(For other news from the Reuters Global Wealth Management Summit (LSE: SUMM.L - news) , click on http://www.reuters.com/summit/Wealth14)(Adds comment from SEC commissioner and lawyers; adds background)
By Suzanne Barlyn
June 16 (Reuters) - The head of Wall Street's industry-funded watchdog, Richard Ketchum, said on Monday that the group will review its guidelines for imposing fines on the brokers and companies it oversees, in his first public response to criticism that the regulator's penalties were too small to correct errant behavior.
Ketchum, chief executive of the Financial Industry Regulatory Authority, speaking at the Reuters Global Wealth Management Summit in New York (Frankfurt: HX6.F - news) , said the review will hone in on sanctions for repeat offenders and look into whether there should be a separate category for the largest brokerage firms.
Kara Stein, a commissioner of the U.S. Securities and Exchange Commission who last month said the results of FINRA enforcement cases "are too often financially insignificant for the wrongdoers," on Monday praised the steps FINRA is taking.
"I'm pleased to learn that FINRA is reviewing its penalties and sanctions to ensure the most effective enforcement and deterrence program for both investors and the marketplace," she said in an email to Reuters.
Stein, in her remarks to FINRA's division of market regulation last month, had suggested that FINRA review its guidelines.
FINRA's oversight of Wall Street has come under scrutiny in recent months, including the supervision of problem brokers and the vetting of arbitrators who hear brokerage industry cases. The regulator oversees nearly 634,000 brokers and more than 4,140 securities firms.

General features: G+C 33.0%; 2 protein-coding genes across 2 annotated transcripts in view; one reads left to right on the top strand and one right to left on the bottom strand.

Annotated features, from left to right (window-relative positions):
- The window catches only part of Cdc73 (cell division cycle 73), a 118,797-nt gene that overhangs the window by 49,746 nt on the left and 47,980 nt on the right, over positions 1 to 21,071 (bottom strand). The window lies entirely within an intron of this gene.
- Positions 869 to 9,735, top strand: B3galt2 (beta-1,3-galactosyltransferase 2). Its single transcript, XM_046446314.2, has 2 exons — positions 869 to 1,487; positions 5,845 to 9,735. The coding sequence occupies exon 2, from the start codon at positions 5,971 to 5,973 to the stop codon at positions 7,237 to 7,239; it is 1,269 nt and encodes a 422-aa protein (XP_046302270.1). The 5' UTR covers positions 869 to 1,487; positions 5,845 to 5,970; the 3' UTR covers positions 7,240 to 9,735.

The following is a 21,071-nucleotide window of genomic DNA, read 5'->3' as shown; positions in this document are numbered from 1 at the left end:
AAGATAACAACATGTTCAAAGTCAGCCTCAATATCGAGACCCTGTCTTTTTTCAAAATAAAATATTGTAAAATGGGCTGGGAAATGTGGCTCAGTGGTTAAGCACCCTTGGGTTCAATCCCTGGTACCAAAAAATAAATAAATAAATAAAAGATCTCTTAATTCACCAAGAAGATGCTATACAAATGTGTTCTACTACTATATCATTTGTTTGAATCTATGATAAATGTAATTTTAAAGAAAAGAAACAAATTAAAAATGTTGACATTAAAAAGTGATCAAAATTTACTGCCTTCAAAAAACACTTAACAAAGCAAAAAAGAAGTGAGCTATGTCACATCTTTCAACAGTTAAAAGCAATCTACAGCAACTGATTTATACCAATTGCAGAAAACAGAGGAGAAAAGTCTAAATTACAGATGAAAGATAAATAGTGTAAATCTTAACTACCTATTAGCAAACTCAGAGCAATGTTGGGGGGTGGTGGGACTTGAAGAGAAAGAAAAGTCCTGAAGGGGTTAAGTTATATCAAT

Under Ketchum, the regulator has been responding. In April, for example, FINRA imposed mandatory background checks for brokers every five years after it came to light that some 1,600 failed to include criminal charges and other problematic issues that should have been in their files.
The regulator also launched a program for expediting disciplinary cases involving high-risk brokers.
FINRA uses a broad set of sanction guidelines, developed in 1993, to determine fines and other penalties in enforcement cases. The guidelines, which cover 10 areas of potential misconduct, recommend a range of monetary penalties and lay out other factors to consider in the imposition of fines, such as a firm's history and size.
FINRA has not reviewed the guidelines in at least five years, Ketchum said.
"The basic purpose is to discourage bad behavior," Ketchum said, adding that the guidelines are designed to be fair.
Daniel Nathan, a lawyer for Morrison & Forrester in Washington and a former FINRA regional enforcement director, said updating the guidelines would give the disciplinary process "greater predictability" by making them more consistent with FINRA's current enforcement policy and decisions imposed by hearing officers.
"It is high time that the guidelines be brought into the modern age," Nathan said.
FINRA imposed a total of $65 million in fines in 2013, compared with $69 million the previous year.
Brian Rubin, a lawyer at Sutherland Asbill & Brennan LLP in Washington who defends brokerages in FINRA enforcement cases, said the decrease is largely due to the winding down of financial crisis enforcement cases.
On Monday, FINRA fined Bank of America Corp's Merrill Lynch unit $8 million and ordered it to repay $24.4 million to settle allegations it overcharged thousands of charities and retirement accounts by failing to waive mutual fund sales charges. [ID: nL2N0OX0LW] Merrill neither admitted nor denied the charges.
An $8 million fine against Brown Brothers Harriman in February had set a record for anti money-laundering violations, FINRA said at the time.
"They suggest that where FINRA thinks it makes sense, they will assess large fines," Rubin said.
Nonetheless, fines in the thousands of dollars are far more common, according to a review of FINRA's disciplinary database.
They include, for example, a $37,500 fine against a brokerage for reporting violations. A firm that held customers' checks for too long and also violated industry rules about keeping enough capital on hand received a $7,500 fine, according to FINRA records. (Reporting by Suzanne Barlyn; Additional reporting by Sarah N. Lynch; Editing by Paritosh Bansal and Leslie Adler)